Lessons from Starting a New School

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By: Tony DePrato | Follow me on Twitter @tdeprato

Since the summer of 2017 I have been working with some very committed administrators, staff, and of course teachers to start a new school in Jeju, South Korea.

Going through this process has been challenging, frustrating, disappointing, and at times confusing. The professional development is illimitable, and in a year I probably will not recognize myself (or most of my peers). We will be better in every aspect of our practice.

Without reference to anything other than this experience, and my life experience, I would like to list a few lessons that apply to school administrators, teachers, and even students. These lesson would apply to any new situation where the landscape, demographics, rules of engagement, and/or expectations are different to a person’s current status quo.

There’s No Oxygen on Mars

That is not exactly true. According to Space.Com the Martian atmosphere is about .13% oxygen. However, if you were planning a trip there and everything you needed to survive depended on the existence of oxygen then you will probably have a bad time.

As with anything, taking previous expectations, plans, schedules, curriculum, etc. to a brand new experience should be done with extreme caution. What anyone needs to thrive in a new challenge is what they learned from the previous experience, not the items they accumulated.

What a person knows in one environment could be completely useless in a new environment.  In fact, unless people are collaborating and tapping into one another’s ideas, success will consistently linger over the horizon.

Even The Rock Tapped Out

Dwayne Johnson, The Rock (aka The People’s Champion), may have seemed undefeatable in the ring, but he did tapp out on occasion. Any adult would critically explain that WWE ring action is scripted. I would agree, and then remind them that a superstar like The Rock had to agree to, and even help write, that script. Why? He wanted to succeed. He wanted to entertain. He wanted to be “human” to his younger fans. Whatever the reason, he knew when to go from doing one things (dominating everyone), to losing a few.

Knowing when things are not working, that comes fairly quickly. Developing the courage to tell a new team that your plans are failing, that comes much slower. It seems everyone’s initial reaction is to keep doing the same thing over and over. The sooner that cycle is broken, the better.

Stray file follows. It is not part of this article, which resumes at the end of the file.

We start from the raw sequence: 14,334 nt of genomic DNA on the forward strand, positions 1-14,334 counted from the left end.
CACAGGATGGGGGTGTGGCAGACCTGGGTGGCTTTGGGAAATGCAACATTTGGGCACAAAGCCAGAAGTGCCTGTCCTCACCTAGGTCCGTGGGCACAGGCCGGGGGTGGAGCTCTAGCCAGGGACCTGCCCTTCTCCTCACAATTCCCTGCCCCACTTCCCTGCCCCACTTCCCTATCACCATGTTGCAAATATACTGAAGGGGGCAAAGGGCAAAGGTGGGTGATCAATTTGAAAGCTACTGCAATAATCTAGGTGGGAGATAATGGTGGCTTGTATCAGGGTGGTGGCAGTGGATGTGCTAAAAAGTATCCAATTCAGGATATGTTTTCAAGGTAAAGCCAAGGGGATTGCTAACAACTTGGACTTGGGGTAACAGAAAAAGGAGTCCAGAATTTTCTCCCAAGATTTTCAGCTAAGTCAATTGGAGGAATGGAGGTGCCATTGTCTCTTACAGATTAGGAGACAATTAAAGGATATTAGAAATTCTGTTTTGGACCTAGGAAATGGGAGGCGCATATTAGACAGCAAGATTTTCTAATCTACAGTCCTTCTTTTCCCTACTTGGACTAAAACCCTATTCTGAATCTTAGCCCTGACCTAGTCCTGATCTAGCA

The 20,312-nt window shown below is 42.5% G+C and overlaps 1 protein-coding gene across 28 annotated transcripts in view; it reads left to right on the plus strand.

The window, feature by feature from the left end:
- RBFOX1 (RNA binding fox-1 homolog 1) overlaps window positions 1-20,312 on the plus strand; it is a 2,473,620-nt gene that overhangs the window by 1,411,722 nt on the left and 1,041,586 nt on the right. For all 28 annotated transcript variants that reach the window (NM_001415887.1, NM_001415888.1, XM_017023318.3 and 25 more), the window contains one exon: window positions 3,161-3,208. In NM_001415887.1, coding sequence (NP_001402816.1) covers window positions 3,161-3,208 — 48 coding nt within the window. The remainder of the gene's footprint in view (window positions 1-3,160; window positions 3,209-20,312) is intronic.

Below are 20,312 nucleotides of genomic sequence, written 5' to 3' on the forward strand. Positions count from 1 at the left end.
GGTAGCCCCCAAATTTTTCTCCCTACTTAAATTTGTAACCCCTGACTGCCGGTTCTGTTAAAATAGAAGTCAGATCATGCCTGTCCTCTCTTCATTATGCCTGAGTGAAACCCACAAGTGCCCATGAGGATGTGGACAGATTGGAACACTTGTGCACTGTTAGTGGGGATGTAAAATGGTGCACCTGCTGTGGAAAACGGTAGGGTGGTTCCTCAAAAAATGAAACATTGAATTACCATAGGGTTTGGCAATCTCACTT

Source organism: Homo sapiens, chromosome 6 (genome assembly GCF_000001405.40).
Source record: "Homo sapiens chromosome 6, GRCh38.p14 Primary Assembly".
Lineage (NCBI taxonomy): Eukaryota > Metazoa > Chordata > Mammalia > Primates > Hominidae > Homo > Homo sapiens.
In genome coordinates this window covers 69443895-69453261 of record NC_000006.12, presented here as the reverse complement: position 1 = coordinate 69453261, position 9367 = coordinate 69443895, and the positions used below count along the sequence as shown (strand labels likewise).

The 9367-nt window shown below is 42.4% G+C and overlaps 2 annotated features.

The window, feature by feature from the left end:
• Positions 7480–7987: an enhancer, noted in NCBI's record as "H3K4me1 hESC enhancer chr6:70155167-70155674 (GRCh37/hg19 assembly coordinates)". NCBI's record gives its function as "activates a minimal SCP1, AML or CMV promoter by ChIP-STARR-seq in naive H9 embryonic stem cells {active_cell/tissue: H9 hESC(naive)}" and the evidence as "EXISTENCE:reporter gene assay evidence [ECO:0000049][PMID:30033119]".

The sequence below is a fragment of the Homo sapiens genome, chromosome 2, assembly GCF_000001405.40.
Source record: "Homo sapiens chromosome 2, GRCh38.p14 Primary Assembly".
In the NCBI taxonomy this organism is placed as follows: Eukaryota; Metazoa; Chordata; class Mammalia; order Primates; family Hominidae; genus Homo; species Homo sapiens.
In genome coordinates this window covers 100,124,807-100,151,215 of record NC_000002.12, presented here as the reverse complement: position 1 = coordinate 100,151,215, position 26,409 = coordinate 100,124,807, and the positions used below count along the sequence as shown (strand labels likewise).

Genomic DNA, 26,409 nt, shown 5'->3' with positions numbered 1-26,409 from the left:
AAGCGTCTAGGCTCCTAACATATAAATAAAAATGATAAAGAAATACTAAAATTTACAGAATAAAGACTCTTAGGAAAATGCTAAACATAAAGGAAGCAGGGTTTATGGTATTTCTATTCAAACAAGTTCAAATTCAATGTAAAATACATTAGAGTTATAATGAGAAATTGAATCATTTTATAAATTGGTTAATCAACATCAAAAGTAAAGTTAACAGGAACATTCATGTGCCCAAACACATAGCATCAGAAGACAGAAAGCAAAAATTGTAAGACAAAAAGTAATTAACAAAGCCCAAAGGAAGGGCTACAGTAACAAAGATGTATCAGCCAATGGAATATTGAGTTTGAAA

Good leaders adjust in chaos. Good team members read those adjustments and make their own. Having a preconceived plan that fails badly in a new environment is normal, and not, in itself, a failure. In any new situation perspective changes what is, and is not, success.

There’s No Need to Remind Everyone About the Apple Tree

Imagine taking a group of people to an orchard to pick apples from an old apple tree. Upon arrival the tree is gone. Cut down. The tree is no more. There are peaches, pears, and a few random cherries, but there are no apples. What do you do? You eat the other fruit.

When people move to another country or situation they initially try and replace their previous environment. Once informed that a thing or resource is not available, or impossibly expensive to obtain, the next step should be to look for a replacement.

If a replacement cannot be found, then a new solution has to be found. Asking over and over for the apple tree is not going to bring it back, but it will waste the time of the people who can help with the other fruit.

Do Not Search for Ice in Antarctica 

I have never been to Antarctica. I do have family and friends who have been. I have seen their photos. It seems fairly certain that finding ice in Antarctica is about as easy as finding a horse or cow in Kentucky.

In Antarctica I need to worry about food. I need to worry about staying warm. I do not need to worry about everything I can make from ice.

When people arrive at a new school, or any policy driven institution, they bring previous policies. Many of these policies address problems that do not exist in the new location.

Without noticing the things that do not apply, it is easy to slip into the habit of solving problems that do not exist.

This is another good reason to review everything with a group of people while spinning around in the chaotic process of starting something new. Implementing policy in a vacuum is risky business.

Celebrate the Small Wins

Starting a new journey with a group of mostly strangers is exhausting. Everyday, for many days, will be challenging. Waiting to celebrate until everything is perfect or finished would mean never celebrating when celebration is needed the most.

Plan times to take breaks (non-optional breaks) just as intensely as you would plan everything else. Give everyone those way-points to work towards. Allow people to look at the clock and realize that today they cannot work late, because at 6:00 PM there is a place they just gotta be.

About Tony DePrato

Tony DePrato has a Master’s Degree in Educational Technology from Pepperdine University and has been working as a Director of Educational Technology since 2009. He has worked in the United Arab Emirates and China where he has consulted with schools in both regions on various technology topics. In 2013, Tony DePrato released The BYOD Playbook a free guide for schools looking to discuss or plan a Bring Your Own Device program. Tony is originally from the US, and worked in multimedia, website development, and freelance video production. Tony is married to Kendra Perkins, who is a librarian.
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